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7 Tips for Creating a Good Voice Experience

The risk of a bad user experience in voice is higher than for screen.  Unless you invest more in a custom solution through a smaller company, then you need to work within the limitations of Echo and Google Home.  The tolerance for a bad experience is also much lower for voice users - they are likely to be less familiar with voice than they are with screen, but also expect it to be the quicker, easier option, making your window for success smaller.

To give your skill the best chance of succeeding, be sure to do the following -

Use natural language - write for conversation, and embrace long-form

While some might bark orders at their phone, the best experience is one that feels conversational. To create that you need to use copywriters, and you need to do your research. Look into any forums related to your industry and observe how your audience are using language.

This also has implications for SEO, which is now rewarding natural language and longer-form content.

Determine every possible iteration of your skill request, develop a response to match

Did you know there are over 40,000 ways to request a flight? They include airlines, times, days, locations, and then mannerisms and phrasings for each combination.  You need to identify each of the iterations for your skill, and develop responses to match. Nothing turns a user off quicker than, ‘Sorry, something went wrong. Please repeat your request.’   

...But also try to do some of thinking

It is a monstrous, and largely manual task identifying the thousands, and thousands, and thousands, and thousands, of different ways different people can ask the same question, so chances are high you may miss one or two.  Create shortcuts that allow your skill to fill in the blanks, rather that failing to progress unless it has a 100% match to something it recognises.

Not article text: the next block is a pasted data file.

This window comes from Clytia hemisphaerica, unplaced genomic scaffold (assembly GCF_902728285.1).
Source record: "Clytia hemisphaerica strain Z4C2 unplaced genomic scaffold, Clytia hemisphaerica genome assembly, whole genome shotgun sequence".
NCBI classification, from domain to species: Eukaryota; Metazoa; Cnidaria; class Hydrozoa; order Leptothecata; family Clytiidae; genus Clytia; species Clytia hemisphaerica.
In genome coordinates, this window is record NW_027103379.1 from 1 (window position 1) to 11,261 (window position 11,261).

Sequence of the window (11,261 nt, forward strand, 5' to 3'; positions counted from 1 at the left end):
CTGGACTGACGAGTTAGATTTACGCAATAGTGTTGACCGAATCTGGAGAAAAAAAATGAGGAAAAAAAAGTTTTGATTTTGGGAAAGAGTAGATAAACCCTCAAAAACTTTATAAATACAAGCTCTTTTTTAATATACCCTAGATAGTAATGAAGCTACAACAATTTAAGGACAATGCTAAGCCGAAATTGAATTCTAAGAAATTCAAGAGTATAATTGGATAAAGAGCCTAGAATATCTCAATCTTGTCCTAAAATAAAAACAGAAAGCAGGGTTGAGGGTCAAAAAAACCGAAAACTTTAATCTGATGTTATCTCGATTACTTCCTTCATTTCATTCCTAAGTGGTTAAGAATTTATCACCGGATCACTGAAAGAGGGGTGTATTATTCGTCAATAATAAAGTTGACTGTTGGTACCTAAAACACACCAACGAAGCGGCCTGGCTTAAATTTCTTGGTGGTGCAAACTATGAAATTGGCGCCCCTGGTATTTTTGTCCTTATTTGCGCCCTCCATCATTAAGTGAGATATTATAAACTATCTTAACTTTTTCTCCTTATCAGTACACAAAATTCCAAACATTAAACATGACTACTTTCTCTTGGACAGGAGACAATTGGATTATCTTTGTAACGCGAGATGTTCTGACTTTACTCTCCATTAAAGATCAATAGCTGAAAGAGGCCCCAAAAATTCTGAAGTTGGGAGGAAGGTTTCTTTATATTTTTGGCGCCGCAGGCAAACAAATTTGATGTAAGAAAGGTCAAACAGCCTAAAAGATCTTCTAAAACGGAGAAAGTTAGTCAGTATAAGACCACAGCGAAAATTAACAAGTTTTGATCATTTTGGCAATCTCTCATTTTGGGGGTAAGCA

You can do this through account-linking and assumptions.  Account-linking may help to pull in some of the users basic data - full name, birth date etc - without having to ask too many follow-up questions.  These follow-ups can make the experience feel more like a phone conversation and the point-of-difference (convenience) is lost.

Assumptions can be built in to the AI engine to assist the skill.  For example; if a user asks for session times for a movie but does not state the day, you can assume it is for that day and respond with those times, rather than asking.

Don’t use Google Translate

The nuances of language and translation are a key challenge to taking a skill to audiences in different countries, with different languages.  To capture these, it is best to employ a team on the ground in each of the countries you wish to target - translation is not a simple conversion.

Use your manners  

The unique freedom that comes from interacting with a screen, rather than a person, is why we have keyboard warriors. The same can apply to voice interactions.  It’s important to include polite responses as part of your output not only for these users, but for older generations who will speak to technology as if they were a person sitting across from them. Programming greetings, ‘thank yous’ and ‘pleases’ will help to personalise the experience for your audience.

Avoid a branded voice, for now

For around fifty thousand dollars, brands can get their own ‘voice’.  There are benefits to having your own - it can mirror your brand more closely, and appeal to your specific audience.  However, because of the limitations on the technology the risks of errors, and a bad experience, are high and you may find that the voice you have invested in, becomes associated with failure. So for now, let Alexa take the heat.   

Remember that you’re catering to different senses and skills

Voice is a whole new experience compared to screen, using entirely different human skills and senses - speech and hearing, rather than sight.  Just as you can’t directly translate into another language without consulting cultural norms and mannerism, you can’t do a direct translation of your screen content to voice.  Imagine trying to maintain the attention of your user while Alexa reads out a full web page? Consider the best applications of voice for your users needs and develop an experience tailored to help fulfil and achieve these.

These tips came from our recent event, Utilising Voice Technologies: Why type when you can talk. 

Photo by Andres Urena on Unsplash